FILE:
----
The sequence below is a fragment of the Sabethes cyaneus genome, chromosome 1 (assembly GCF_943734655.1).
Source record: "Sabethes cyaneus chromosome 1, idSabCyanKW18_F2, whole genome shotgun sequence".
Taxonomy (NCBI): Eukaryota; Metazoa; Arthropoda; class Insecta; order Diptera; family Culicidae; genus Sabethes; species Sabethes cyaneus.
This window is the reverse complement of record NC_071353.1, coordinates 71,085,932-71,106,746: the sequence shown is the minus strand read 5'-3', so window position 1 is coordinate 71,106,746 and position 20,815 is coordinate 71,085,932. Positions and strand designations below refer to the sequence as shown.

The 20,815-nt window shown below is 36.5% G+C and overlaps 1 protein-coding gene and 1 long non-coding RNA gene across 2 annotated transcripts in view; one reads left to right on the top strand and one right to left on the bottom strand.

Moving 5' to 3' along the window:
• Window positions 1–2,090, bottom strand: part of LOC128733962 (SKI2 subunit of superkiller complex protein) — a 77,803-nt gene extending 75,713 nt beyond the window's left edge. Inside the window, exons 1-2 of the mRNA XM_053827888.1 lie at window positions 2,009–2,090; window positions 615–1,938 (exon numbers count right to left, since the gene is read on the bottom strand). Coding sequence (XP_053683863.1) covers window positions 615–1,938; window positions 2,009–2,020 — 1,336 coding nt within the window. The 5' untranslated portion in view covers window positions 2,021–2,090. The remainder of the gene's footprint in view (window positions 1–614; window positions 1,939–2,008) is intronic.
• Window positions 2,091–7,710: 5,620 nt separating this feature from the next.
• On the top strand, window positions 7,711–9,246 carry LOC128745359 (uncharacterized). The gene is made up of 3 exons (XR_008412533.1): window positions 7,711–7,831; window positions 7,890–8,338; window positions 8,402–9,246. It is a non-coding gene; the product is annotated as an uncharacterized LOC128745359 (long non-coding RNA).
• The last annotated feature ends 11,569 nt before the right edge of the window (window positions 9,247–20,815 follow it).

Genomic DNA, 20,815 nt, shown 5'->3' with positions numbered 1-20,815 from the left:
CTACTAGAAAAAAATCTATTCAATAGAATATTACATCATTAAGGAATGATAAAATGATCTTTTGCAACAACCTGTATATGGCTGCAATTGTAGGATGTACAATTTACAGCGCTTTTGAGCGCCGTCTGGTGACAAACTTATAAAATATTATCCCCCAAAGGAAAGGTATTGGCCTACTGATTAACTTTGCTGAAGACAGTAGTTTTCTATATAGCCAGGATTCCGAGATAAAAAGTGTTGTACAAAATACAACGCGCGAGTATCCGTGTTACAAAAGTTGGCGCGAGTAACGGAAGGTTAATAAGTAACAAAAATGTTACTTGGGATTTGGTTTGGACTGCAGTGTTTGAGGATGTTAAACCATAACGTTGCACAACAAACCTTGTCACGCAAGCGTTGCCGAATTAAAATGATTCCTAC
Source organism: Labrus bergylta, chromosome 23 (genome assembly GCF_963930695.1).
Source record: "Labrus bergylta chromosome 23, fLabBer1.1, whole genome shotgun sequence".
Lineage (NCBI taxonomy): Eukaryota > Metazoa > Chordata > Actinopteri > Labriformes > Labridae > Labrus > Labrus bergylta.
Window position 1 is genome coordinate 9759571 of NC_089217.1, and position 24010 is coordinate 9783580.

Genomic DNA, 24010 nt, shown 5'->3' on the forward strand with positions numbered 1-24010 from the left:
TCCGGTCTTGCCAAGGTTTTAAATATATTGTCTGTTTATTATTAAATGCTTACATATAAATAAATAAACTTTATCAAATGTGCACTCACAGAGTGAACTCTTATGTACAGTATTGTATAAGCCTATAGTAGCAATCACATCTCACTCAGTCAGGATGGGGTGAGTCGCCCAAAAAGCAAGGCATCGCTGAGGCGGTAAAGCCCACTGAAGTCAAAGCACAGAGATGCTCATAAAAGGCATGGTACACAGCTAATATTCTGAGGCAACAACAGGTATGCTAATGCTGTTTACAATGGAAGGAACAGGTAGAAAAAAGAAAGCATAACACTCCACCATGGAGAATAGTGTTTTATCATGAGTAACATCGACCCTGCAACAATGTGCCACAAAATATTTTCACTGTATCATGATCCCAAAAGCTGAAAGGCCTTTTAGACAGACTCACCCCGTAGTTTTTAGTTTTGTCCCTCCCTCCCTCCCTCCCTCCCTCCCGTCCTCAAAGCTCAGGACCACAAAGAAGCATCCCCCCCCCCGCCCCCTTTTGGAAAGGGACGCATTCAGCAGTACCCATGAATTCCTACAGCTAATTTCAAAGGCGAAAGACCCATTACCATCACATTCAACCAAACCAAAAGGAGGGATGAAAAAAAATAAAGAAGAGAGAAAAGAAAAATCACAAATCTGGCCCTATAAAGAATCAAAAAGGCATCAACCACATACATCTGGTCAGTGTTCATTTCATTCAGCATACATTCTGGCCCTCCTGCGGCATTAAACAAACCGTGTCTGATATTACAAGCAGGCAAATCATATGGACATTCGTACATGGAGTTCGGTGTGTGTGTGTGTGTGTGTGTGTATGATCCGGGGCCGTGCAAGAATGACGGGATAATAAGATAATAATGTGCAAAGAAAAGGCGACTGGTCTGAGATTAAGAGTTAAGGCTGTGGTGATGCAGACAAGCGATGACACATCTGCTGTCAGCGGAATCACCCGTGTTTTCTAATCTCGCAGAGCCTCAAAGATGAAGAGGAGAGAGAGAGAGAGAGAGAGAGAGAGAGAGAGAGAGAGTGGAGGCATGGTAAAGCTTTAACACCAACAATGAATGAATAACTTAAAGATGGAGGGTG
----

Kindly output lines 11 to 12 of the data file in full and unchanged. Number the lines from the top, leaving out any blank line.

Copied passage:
Genomic DNA, 20,815 nt, shown 5'->3' with positions numbered 1-20,815 from the left:
CTACTAGAAAAAAATCTATTCAATAGAATATTACATCATTAAGGAATGATAAAATGATCTTTTGCAACAACCTGTATATGGCTGCAATTGTAGGATGTACAATTTACAGCGCTTTTGAGCGCCGTCTGGTGACAAACTTATAAAATATTATCCCCCAAAGGAAAGGTATTGGCCTACTGATTAACTTTGCTGAAGACAGTAGTTTTCTATATAGCCAGGATTCCGAGATAAAAAGTGTTGTACAAAATACAACGCGCGAGTATCCGTGTTACAAAAGTTGGCGCGAGTAACGGAAGGTTAATAAGTAACAAAAATGTTACTTGGGATTTGGTTTGGACTGCAGTGTTTGAGGATGTTAAACCATAACGTTGCACAACAAACCTTGTCACGCAAGCGTTGCCGAATTAAAATGATTCCTAC